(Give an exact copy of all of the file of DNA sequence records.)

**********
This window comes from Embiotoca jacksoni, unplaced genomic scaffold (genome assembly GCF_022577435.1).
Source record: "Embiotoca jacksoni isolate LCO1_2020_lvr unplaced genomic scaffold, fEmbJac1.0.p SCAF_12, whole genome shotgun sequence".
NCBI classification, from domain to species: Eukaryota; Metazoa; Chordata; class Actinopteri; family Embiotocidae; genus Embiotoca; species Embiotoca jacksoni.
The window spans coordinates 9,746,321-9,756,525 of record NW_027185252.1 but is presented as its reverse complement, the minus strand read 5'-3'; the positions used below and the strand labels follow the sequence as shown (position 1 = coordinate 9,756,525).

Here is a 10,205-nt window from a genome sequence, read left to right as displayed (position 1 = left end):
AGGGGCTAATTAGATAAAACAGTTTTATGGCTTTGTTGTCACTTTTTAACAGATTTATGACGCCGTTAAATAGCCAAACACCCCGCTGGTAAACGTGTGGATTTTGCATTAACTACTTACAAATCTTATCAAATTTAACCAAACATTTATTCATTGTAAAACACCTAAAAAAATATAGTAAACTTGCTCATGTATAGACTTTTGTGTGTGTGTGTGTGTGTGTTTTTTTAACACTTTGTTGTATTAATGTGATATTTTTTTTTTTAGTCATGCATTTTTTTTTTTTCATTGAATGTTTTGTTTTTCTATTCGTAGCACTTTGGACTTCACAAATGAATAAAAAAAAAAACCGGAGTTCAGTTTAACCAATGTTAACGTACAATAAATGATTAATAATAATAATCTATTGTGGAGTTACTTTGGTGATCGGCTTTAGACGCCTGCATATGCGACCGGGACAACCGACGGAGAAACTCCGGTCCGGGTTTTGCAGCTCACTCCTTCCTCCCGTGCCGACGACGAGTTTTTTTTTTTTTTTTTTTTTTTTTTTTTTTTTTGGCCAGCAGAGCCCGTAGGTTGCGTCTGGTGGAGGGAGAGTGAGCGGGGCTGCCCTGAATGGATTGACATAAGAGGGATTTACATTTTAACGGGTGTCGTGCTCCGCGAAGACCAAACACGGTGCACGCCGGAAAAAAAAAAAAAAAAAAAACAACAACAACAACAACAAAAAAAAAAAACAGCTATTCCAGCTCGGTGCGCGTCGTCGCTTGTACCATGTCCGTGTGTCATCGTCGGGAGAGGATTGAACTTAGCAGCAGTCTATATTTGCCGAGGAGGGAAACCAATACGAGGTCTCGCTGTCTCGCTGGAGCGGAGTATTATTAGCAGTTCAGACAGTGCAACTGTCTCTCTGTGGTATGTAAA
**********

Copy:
This window comes from Embiotoca jacksoni, unplaced genomic scaffold (genome assembly GCF_022577435.1).
Source record: "Embiotoca jacksoni isolate LCO1_2020_lvr unplaced genomic scaffold, fEmbJac1.0.p SCAF_12, whole genome shotgun sequence".
NCBI classification, from domain to species: Eukaryota; Metazoa; Chordata; class Actinopteri; family Embiotocidae; genus Embiotoca; species Embiotoca jacksoni.
The window spans coordinates 9,746,321-9,756,525 of record NW_027185252.1 but is presented as its reverse complement, the minus strand read 5'-3'; the positions used below and the strand labels follow the sequence as shown (position 1 = coordinate 9,756,525).

Here is a 10,205-nt window from a genome sequence, read left to right as displayed (position 1 = left end):
AGGGGCTAATTAGATAAAACAGTTTTATGGCTTTGTTGTCACTTTTTAACAGATTTATGACGCCGTTAAATAGCCAAACACCCCGCTGGTAAACGTGTGGATTTTGCATTAACTACTTACAAATCTTATCAAATTTAACCAAACATTTATTCATTGTAAAACACCTAAAAAAATATAGTAAACTTGCTCATGTATAGACTTTTGTGTGTGTGTGTGTGTGTGTTTTTTTAACACTTTGTTGTATTAATGTGATATTTTTTTTTTTAGTCATGCATTTTTTTTTTTTCATTGAATGTTTTGTTTTTCTATTCGTAGCACTTTGGACTTCACAAATGAATAAAAAAAAAAACCGGAGTTCAGTTTAACCAATGTTAACGTACAATAAATGATTAATAATAATAATCTATTGTGGAGTTACTTTGGTGATCGGCTTTAGACGCCTGCATATGCGACCGGGACAACCGACGGAGAAACTCCGGTCCGGGTTTTGCAGCTCACTCCTTCCTCCCGTGCCGACGACGAGTTTTTTTTTTTTTTTTTTTTTTTTTTTTTTTTTTGGCCAGCAGAGCCCGTAGGTTGCGTCTGGTGGAGGGAGAGTGAGCGGGGCTGCCCTGAATGGATTGACATAAGAGGGATTTACATTTTAACGGGTGTCGTGCTCCGCGAAGACCAAACACGGTGCACGCCGGAAAAAAAAAAAAAAAAAAAACAACAACAACAACAACAAAAAAAAAAAACAGCTATTCCAGCTCGGTGCGCGTCGTCGCTTGTACCATGTCCGTGTGTCATCGTCGGGAGAGGATTGAACTTAGCAGCAGTCTATATTTGCCGAGGAGGGAAACCAATACGAGGTCTCGCTGTCTCGCTGGAGCGGAGTATTATTAGCAGTTCAGACAGTGCAACTGTCTCTCTGTGGTATGTAAA